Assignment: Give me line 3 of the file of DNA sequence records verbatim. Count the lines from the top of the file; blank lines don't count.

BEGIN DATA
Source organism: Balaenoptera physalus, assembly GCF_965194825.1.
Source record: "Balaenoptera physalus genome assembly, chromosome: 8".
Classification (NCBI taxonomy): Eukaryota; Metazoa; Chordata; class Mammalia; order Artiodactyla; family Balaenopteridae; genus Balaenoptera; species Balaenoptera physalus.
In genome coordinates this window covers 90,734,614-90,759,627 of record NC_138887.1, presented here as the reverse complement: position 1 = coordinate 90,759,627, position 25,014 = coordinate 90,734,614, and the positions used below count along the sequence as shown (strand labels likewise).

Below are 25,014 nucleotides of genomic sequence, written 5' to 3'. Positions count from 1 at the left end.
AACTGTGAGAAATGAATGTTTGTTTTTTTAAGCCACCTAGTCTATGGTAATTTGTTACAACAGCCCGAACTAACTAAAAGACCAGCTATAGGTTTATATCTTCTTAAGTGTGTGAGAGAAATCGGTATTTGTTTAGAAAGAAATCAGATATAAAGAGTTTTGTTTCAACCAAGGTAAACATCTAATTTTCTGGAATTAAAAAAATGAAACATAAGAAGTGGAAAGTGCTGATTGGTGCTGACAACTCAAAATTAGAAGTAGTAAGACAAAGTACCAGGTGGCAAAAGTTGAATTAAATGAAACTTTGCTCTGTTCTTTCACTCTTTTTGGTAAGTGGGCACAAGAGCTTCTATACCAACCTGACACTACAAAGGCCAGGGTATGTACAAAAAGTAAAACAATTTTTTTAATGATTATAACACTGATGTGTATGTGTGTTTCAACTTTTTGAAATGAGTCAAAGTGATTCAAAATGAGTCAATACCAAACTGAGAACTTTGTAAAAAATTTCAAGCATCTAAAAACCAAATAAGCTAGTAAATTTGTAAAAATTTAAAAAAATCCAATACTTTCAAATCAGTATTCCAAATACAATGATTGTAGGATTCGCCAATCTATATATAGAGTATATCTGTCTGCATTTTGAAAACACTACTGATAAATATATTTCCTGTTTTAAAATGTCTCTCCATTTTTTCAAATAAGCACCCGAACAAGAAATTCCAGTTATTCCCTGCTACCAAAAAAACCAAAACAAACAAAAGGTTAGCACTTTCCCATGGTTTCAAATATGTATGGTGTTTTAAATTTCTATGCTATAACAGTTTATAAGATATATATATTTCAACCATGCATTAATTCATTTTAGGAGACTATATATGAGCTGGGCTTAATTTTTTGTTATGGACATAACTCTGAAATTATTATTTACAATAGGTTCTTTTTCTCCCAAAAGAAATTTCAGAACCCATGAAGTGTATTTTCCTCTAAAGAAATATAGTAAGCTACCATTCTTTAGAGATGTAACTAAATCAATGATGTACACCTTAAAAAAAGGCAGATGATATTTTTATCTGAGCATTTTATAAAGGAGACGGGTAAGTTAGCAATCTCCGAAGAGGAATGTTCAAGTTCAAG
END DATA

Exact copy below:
Classification (NCBI taxonomy): Eukaryota; Metazoa; Chordata; class Mammalia; order Artiodactyla; family Balaenopteridae; genus Balaenoptera; species Balaenoptera physalus.